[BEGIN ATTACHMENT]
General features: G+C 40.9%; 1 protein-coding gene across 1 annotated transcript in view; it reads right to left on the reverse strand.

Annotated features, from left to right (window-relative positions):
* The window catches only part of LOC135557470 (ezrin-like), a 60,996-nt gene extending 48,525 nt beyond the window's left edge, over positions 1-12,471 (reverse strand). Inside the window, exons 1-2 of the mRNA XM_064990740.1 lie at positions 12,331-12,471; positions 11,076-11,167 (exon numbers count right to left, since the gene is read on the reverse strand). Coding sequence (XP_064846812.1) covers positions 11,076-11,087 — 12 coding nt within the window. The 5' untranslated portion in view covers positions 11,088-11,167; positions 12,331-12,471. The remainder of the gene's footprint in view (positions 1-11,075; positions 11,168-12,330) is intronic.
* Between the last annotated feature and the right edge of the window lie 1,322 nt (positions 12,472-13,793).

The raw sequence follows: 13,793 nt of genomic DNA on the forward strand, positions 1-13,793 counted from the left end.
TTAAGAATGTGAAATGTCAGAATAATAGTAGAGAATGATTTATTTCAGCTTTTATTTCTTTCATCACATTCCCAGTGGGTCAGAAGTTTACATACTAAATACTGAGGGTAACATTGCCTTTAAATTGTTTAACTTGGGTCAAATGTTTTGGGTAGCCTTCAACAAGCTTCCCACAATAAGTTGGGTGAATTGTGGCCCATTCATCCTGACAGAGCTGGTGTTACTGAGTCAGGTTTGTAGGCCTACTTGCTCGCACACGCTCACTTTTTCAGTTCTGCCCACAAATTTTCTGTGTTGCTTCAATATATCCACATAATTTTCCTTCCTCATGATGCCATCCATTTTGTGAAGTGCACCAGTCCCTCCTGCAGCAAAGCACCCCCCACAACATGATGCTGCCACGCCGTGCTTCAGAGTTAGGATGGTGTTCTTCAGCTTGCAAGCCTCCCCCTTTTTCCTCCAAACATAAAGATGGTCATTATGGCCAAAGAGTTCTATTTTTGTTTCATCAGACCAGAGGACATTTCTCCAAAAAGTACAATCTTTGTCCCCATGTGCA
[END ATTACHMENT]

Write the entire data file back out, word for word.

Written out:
General features: G+C 40.9%; 1 protein-coding gene across 1 annotated transcript in view; it reads right to left on the reverse strand.

Annotated features, from left to right (window-relative positions):
* The window catches only part of LOC135557470 (ezrin-like), a 60,996-nt gene extending 48,525 nt beyond the window's left edge, over positions 1-12,471 (reverse strand). Inside the window, exons 1-2 of the mRNA XM_064990740.1 lie at positions 12,331-12,471; positions 11,076-11,167 (exon numbers count right to left, since the gene is read on the reverse strand). Coding sequence (XP_064846812.1) covers positions 11,076-11,087 — 12 coding nt within the window. The 5' untranslated portion in view covers positions 11,088-11,167; positions 12,331-12,471. The remainder of the gene's footprint in view (positions 1-11,075; positions 11,168-12,330) is intronic.
* Between the last annotated feature and the right edge of the window lie 1,322 nt (positions 12,472-13,793).

The raw sequence follows: 13,793 nt of genomic DNA on the forward strand, positions 1-13,793 counted from the left end.
TTAAGAATGTGAAATGTCAGAATAATAGTAGAGAATGATTTATTTCAGCTTTTATTTCTTTCATCACATTCCCAGTGGGTCAGAAGTTTACATACTAAATACTGAGGGTAACATTGCCTTTAAATTGTTTAACTTGGGTCAAATGTTTTGGGTAGCCTTCAACAAGCTTCCCACAATAAGTTGGGTGAATTGTGGCCCATTCATCCTGACAGAGCTGGTGTTACTGAGTCAGGTTTGTAGGCCTACTTGCTCGCACACGCTCACTTTTTCAGTTCTGCCCACAAATTTTCTGTGTTGCTTCAATATATCCACATAATTTTCCTTCCTCATGATGCCATCCATTTTGTGAAGTGCACCAGTCCCTCCTGCAGCAAAGCACCCCCCACAACATGATGCTGCCACGCCGTGCTTCAGAGTTAGGATGGTGTTCTTCAGCTTGCAAGCCTCCCCCTTTTTCCTCCAAACATAAAGATGGTCATTATGGCCAAAGAGTTCTATTTTTGTTTCATCAGACCAGAGGACATTTCTCCAAAAAGTACAATCTTTGTCCCCATGTGCA